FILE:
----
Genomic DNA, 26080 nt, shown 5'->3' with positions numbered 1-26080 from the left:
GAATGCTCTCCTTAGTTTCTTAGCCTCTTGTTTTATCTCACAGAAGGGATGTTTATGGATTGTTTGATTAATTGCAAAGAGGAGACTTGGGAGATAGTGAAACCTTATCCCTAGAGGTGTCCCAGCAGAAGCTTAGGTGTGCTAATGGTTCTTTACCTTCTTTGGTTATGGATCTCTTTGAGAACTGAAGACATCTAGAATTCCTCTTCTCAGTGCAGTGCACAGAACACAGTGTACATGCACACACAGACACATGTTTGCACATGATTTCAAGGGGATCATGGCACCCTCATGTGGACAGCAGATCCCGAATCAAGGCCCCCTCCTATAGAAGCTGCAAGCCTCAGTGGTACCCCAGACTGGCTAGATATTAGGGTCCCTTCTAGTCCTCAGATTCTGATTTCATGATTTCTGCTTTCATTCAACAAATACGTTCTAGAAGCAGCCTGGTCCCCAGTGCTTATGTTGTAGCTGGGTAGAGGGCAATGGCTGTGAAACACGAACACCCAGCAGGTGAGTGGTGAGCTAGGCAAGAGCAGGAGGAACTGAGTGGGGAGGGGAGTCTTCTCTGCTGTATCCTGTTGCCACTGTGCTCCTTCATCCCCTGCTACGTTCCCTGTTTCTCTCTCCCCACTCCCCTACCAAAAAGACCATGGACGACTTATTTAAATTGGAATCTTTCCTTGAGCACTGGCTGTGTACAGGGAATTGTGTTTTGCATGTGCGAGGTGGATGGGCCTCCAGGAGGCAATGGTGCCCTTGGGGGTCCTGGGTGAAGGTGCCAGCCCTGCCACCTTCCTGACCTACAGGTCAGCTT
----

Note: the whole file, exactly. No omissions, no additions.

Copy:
Genomic DNA, 26080 nt, shown 5'->3' with positions numbered 1-26080 from the left:
GAATGCTCTCCTTAGTTTCTTAGCCTCTTGTTTTATCTCACAGAAGGGATGTTTATGGATTGTTTGATTAATTGCAAAGAGGAGACTTGGGAGATAGTGAAACCTTATCCCTAGAGGTGTCCCAGCAGAAGCTTAGGTGTGCTAATGGTTCTTTACCTTCTTTGGTTATGGATCTCTTTGAGAACTGAAGACATCTAGAATTCCTCTTCTCAGTGCAGTGCACAGAACACAGTGTACATGCACACACAGACACATGTTTGCACATGATTTCAAGGGGATCATGGCACCCTCATGTGGACAGCAGATCCCGAATCAAGGCCCCCTCCTATAGAAGCTGCAAGCCTCAGTGGTACCCCAGACTGGCTAGATATTAGGGTCCCTTCTAGTCCTCAGATTCTGATTTCATGATTTCTGCTTTCATTCAACAAATACGTTCTAGAAGCAGCCTGGTCCCCAGTGCTTATGTTGTAGCTGGGTAGAGGGCAATGGCTGTGAAACACGAACACCCAGCAGGTGAGTGGTGAGCTAGGCAAGAGCAGGAGGAACTGAGTGGGGAGGGGAGTCTTCTCTGCTGTATCCTGTTGCCACTGTGCTCCTTCATCCCCTGCTACGTTCCCTGTTTCTCTCTCCCCACTCCCCTACCAAAAAGACCATGGACGACTTATTTAAATTGGAATCTTTCCTTGAGCACTGGCTGTGTACAGGGAATTGTGTTTTGCATGTGCGAGGTGGATGGGCCTCCAGGAGGCAATGGTGCCCTTGGGGGTCCTGGGTGAAGGTGCCAGCCCTGCCACCTTCCTGACCTACAGGTCAGCTT